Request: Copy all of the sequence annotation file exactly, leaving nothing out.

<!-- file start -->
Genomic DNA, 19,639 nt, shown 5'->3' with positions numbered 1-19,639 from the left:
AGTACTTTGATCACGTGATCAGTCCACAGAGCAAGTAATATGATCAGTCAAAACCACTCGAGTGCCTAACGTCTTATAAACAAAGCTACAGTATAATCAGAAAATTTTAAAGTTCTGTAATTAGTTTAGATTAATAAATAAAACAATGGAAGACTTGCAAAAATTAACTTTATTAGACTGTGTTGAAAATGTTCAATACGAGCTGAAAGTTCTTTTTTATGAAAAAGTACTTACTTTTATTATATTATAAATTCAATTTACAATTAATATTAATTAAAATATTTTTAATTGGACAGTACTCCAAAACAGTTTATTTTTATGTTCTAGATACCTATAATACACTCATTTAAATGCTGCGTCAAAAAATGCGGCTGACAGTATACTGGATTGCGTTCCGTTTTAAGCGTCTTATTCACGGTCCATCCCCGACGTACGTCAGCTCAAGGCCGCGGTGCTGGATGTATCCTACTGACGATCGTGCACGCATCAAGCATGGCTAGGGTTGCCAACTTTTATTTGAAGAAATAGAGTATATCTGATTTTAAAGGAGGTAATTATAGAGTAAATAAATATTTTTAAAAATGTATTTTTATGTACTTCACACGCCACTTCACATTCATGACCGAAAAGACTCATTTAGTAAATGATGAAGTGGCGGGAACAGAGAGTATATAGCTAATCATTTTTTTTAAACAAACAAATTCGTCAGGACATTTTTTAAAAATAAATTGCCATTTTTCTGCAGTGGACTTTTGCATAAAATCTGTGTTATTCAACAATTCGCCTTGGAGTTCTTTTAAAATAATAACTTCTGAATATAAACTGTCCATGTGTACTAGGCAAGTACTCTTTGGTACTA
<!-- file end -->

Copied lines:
Genomic DNA, 19,639 nt, shown 5'->3' with positions numbered 1-19,639 from the left:
AGTACTTTGATCACGTGATCAGTCCACAGAGCAAGTAATATGATCAGTCAAAACCACTCGAGTGCCTAACGTCTTATAAACAAAGCTACAGTATAATCAGAAAATTTTAAAGTTCTGTAATTAGTTTAGATTAATAAATAAAACAATGGAAGACTTGCAAAAATTAACTTTATTAGACTGTGTTGAAAATGTTCAATACGAGCTGAAAGTTCTTTTTTATGAAAAAGTACTTACTTTTATTATATTATAAATTCAATTTACAATTAATATTAATTAAAATATTTTTAATTGGACAGTACTCCAAAACAGTTTATTTTTATGTTCTAGATACCTATAATACACTCATTTAAATGCTGCGTCAAAAAATGCGGCTGACAGTATACTGGATTGCGTTCCGTTTTAAGCGTCTTATTCACGGTCCATCCCCGACGTACGTCAGCTCAAGGCCGCGGTGCTGGATGTATCCTACTGACGATCGTGCACGCATCAAGCATGGCTAGGGTTGCCAACTTTTATTTGAAGAAATAGAGTATATCTGATTTTAAAGGAGGTAATTATAGAGTAAATAAATATTTTTAAAAATGTATTTTTATGTACTTCACACGCCACTTCACATTCATGACCGAAAAGACTCATTTAGTAAATGATGAAGTGGCGGGAACAGAGAGTATATAGCTAATCATTTTTTTTAAACAAACAAATTCGTCAGGACATTTTTTAAAAATAAATTGCCATTTTTCTGCAGTGGACTTTTGCATAAAATCTGTGTTATTCAACAATTCGCCTTGGAGTTCTTTTAAAATAATAACTTCTGAATATAAACTGTCCATGTGTACTAGGCAAGTACTCTTTGGTACTA